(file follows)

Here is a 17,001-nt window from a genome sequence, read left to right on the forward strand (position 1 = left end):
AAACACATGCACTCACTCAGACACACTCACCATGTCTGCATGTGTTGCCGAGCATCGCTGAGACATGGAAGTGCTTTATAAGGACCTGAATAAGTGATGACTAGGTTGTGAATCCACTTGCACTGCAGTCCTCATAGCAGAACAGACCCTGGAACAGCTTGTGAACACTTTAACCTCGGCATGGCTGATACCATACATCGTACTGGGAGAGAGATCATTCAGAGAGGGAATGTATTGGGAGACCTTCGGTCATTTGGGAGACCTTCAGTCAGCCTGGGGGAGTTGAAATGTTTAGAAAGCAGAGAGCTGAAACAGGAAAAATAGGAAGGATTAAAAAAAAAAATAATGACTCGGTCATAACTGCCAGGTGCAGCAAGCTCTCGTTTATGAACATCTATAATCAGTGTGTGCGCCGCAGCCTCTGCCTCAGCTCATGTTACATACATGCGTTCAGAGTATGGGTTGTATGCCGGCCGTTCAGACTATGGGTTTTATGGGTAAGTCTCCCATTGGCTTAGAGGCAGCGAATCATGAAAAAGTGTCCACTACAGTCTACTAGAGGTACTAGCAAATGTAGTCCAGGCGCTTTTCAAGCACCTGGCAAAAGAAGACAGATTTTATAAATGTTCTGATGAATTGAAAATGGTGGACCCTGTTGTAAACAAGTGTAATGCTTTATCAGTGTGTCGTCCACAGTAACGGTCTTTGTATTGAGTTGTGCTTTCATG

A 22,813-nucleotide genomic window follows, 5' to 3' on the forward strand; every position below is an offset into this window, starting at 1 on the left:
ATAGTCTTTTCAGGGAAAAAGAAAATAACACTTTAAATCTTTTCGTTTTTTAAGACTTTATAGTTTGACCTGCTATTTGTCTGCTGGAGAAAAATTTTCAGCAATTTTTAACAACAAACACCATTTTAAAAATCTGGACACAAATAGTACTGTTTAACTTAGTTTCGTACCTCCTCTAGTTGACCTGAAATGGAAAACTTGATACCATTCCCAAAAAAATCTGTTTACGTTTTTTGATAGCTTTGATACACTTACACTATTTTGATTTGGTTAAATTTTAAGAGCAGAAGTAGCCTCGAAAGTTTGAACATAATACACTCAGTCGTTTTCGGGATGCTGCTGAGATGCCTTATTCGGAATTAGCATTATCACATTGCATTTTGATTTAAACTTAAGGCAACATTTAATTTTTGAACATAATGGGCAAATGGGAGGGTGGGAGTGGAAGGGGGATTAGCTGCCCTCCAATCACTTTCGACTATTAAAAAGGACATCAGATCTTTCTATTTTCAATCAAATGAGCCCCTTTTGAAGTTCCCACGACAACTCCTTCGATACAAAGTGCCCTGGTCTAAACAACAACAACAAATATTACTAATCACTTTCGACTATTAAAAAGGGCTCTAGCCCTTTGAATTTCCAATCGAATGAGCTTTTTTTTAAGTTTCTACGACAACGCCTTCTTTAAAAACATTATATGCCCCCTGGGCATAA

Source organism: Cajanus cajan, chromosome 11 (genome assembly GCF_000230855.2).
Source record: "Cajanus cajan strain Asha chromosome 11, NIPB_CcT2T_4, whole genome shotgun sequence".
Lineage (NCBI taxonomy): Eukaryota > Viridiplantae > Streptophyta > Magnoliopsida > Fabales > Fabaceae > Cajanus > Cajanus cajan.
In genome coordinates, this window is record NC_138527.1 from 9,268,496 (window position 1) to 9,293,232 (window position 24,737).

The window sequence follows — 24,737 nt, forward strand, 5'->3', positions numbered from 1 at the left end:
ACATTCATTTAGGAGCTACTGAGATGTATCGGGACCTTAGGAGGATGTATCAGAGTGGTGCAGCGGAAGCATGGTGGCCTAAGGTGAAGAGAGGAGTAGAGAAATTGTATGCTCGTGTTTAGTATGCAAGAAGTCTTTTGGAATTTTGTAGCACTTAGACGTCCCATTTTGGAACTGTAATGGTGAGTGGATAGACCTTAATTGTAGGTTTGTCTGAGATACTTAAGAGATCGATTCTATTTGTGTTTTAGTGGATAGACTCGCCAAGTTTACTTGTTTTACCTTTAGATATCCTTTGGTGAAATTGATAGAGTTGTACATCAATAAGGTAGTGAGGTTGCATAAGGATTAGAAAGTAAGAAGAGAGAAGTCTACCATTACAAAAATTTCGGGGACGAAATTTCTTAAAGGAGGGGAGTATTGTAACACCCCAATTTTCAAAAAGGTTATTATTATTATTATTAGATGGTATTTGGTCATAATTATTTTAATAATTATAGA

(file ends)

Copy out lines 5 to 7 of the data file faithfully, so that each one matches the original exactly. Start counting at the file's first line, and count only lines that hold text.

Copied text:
Source organism: Cajanus cajan, chromosome 11 (genome assembly GCF_000230855.2).
Source record: "Cajanus cajan strain Asha chromosome 11, NIPB_CcT2T_4, whole genome shotgun sequence".
Lineage (NCBI taxonomy): Eukaryota > Viridiplantae > Streptophyta > Magnoliopsida > Fabales > Fabaceae > Cajanus > Cajanus cajan.